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Hands-on: Team Zwatt launches subscription based power meter

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Today a little known Danish company called Sensitivus launched a trio of power meters on Kickstarter.  While power meters on crowd funded sites are hardly unique, Sensitivus has taken a new twist on things by offering what is the first subscription based power meter.  Meaning that you pay a monthly charge to continue using it.

The project is more commonly known as ‘Team Zwatt’, which has no relation to Zwift, Zeus, or Zebras; despite all sharing the letter Z.  However Sensitivus has actually been doing power meter stuff behind the scenes for years, primarily as an OEM for other companies.  Meaning they design the power meter tech that others will then rebrand.

But let’s not get too far ahead of ourselves.  I’ll start off with the whole concept and break it down in a bit more detail, then I’ll cover some initial ride thoughts (I’ve got a prototype unit loaner), and then we’ll wrap things up and let you decide whether to throw your money at them.

An Overview:

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Ok, so back at the beginning.  We’ve got a company called Sensitivus pitching a product called Team Zwatt.  Already some 3,800 people had signed up for their newsletter and ‘testing’ scheme back this past spring when I first noted it.  The idea there being people could pay a small fee to receive a power meter, assuming they then provided data back to the company for testing.

Montage forward to now, and the company has decided on pitching three models on Kickstarter, based on three standard power meter positions.  Each of these models includes a base price, and then they include a monthly fee.  You can stop paying the fee at any time, and resume it at any time.  Say for example you go on a countryside vacation for July and August (cough, all of France).  And say you don’t take your bike (silly, I know).  You could skip paying for that month, and save your $5.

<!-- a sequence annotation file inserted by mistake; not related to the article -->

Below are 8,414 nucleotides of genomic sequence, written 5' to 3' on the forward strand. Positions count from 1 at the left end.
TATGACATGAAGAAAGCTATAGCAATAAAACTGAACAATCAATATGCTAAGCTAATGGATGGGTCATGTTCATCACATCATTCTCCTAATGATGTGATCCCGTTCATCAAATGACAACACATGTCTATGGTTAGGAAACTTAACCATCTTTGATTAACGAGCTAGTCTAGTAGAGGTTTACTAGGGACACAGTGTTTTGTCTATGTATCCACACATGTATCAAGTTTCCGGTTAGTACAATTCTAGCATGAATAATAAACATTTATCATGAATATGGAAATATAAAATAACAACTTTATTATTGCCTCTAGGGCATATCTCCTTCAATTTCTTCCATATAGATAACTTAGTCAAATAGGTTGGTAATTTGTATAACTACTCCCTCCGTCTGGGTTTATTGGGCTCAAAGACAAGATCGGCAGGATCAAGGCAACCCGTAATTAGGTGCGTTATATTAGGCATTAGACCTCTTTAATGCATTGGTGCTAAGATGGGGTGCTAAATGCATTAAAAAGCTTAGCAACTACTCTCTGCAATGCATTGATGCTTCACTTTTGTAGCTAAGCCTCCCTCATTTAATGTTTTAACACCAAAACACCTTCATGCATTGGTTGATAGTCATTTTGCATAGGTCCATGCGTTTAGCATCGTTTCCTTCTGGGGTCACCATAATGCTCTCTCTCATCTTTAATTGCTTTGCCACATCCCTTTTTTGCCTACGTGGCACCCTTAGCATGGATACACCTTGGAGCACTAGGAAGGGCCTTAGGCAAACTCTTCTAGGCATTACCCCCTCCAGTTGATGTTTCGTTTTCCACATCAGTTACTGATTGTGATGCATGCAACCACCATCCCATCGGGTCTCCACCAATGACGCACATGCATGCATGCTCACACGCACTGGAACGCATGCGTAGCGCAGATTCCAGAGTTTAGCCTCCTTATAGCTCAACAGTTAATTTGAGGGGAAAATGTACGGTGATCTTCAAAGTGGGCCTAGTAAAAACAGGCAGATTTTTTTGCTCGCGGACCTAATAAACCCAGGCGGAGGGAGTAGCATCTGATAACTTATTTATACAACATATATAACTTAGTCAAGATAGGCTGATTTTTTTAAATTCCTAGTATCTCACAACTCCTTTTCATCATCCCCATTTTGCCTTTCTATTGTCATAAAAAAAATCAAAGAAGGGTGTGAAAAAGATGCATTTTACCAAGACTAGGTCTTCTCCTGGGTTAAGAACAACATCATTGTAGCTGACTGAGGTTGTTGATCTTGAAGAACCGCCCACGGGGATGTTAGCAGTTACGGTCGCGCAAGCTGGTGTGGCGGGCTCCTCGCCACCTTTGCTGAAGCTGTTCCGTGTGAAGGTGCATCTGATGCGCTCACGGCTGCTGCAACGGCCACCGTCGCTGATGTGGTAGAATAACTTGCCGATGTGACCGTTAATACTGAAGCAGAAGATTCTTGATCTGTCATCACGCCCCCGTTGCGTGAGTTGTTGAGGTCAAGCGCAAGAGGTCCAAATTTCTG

Here’s the three models that they’re selling on Kickstarter:

Zimanox: Left-only crank arm solution, doubles left-leg power
Zpider: Crank spider based, captures all power (left/right)
Zpindle MTB: Spindle solution (inside bottom bracket), doubles left-leg power

Now each of these models align to a specific place on the bike, or rather, a specific power meter type.  These types are all rather common, so to make it easier to understand, I’ve given you a list of competitors for each type:

Zimanox similar units: Stages Power, 4iiii Precision (left-only model)
Zpider similar units: Quarq, SRM, Power2Max
Zpindle MTB similar units: Ashton Instruments, Ergomo

Got that?  Good.

Now the unit is arriving with fairly industry standard tech in terms of connectivity.  All units have dual ANT+ & Bluetooth Smart broadcasting.  That means you can use it with a Garmin, Polar, Suunto, or your phone.  Basically anything you dig up supports those two power meter broadcast device profile types.  If it doesn’t support those two, it’s probably not worth using.  The company says they’ve tested the following apps with it: Strava, TrainerRoad, Zwift, Wahoo Fitness, Sufferfest, CycleMeter, Kinomap, RideWithGPS, iBiker, Cateye Cycling, and MapMyTracks.

The unit will broadcast both power and cadence, and in the case of the spider based model (Zpider), it’ll transmit an estimated left/right power balance (similar to a Quarq).  This is estimated left/right, and isn’t as accurate as measured left/right power balance on units that measure power from each leg.  To make this estimate, they simply divide your single-leg pedal stroke into two half’s and assume that you only provide power on the down stroke portion.  Here’s a simple diagram I put together the last time I discussed this topic: